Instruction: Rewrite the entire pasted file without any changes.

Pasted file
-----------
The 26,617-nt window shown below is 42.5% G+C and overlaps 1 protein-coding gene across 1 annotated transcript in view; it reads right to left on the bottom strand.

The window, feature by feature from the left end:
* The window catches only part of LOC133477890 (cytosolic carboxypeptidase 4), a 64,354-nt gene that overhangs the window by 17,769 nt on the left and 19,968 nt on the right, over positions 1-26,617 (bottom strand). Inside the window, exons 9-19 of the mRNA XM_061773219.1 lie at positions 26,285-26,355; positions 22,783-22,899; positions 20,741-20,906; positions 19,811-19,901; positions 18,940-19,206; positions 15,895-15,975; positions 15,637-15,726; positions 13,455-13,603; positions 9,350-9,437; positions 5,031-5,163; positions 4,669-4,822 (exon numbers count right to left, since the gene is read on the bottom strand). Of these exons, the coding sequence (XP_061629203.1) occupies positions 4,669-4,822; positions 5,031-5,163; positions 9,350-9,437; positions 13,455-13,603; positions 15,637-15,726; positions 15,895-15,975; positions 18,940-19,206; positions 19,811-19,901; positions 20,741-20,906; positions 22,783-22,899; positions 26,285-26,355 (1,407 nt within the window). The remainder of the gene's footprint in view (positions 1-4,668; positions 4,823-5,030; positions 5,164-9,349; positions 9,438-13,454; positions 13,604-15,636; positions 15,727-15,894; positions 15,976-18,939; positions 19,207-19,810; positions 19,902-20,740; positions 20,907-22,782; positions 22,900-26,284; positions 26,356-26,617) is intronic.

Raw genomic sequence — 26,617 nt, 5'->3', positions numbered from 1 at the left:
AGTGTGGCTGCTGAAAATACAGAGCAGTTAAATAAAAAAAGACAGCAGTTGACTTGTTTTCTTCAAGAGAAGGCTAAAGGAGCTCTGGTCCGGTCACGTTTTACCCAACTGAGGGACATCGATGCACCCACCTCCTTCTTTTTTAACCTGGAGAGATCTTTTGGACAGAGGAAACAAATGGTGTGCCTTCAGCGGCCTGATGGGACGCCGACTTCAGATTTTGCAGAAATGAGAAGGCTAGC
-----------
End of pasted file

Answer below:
The 26,617-nt window shown below is 42.5% G+C and overlaps 1 protein-coding gene across 1 annotated transcript in view; it reads right to left on the bottom strand.

The window, feature by feature from the left end:
* The window catches only part of LOC133477890 (cytosolic carboxypeptidase 4), a 64,354-nt gene that overhangs the window by 17,769 nt on the left and 19,968 nt on the right, over positions 1-26,617 (bottom strand). Inside the window, exons 9-19 of the mRNA XM_061773219.1 lie at positions 26,285-26,355; positions 22,783-22,899; positions 20,741-20,906; positions 19,811-19,901; positions 18,940-19,206; positions 15,895-15,975; positions 15,637-15,726; positions 13,455-13,603; positions 9,350-9,437; positions 5,031-5,163; positions 4,669-4,822 (exon numbers count right to left, since the gene is read on the bottom strand). Of these exons, the coding sequence (XP_061629203.1) occupies positions 4,669-4,822; positions 5,031-5,163; positions 9,350-9,437; positions 13,455-13,603; positions 15,637-15,726; positions 15,895-15,975; positions 18,940-19,206; positions 19,811-19,901; positions 20,741-20,906; positions 22,783-22,899; positions 26,285-26,355 (1,407 nt within the window). The remainder of the gene's footprint in view (positions 1-4,668; positions 4,823-5,030; positions 5,164-9,349; positions 9,438-13,454; positions 13,604-15,636; positions 15,727-15,894; positions 15,976-18,939; positions 19,207-19,810; positions 19,902-20,740; positions 20,907-22,782; positions 22,900-26,284; positions 26,356-26,617) is intronic.

Raw genomic sequence — 26,617 nt, 5'->3', positions numbered from 1 at the left:
AGTGTGGCTGCTGAAAATACAGAGCAGTTAAATAAAAAAAGACAGCAGTTGACTTGTTTTCTTCAAGAGAAGGCTAAAGGAGCTCTGGTCCGGTCACGTTTTACCCAACTGAGGGACATCGATGCACCCACCTCCTTCTTTTTTAACCTGGAGAGATCTTTTGGACAGAGGAAACAAATGGTGTGCCTTCAGCGGCCTGATGGGACGCCGACTTCAGATTTTGCAGAAATGAGAAGGCTAGC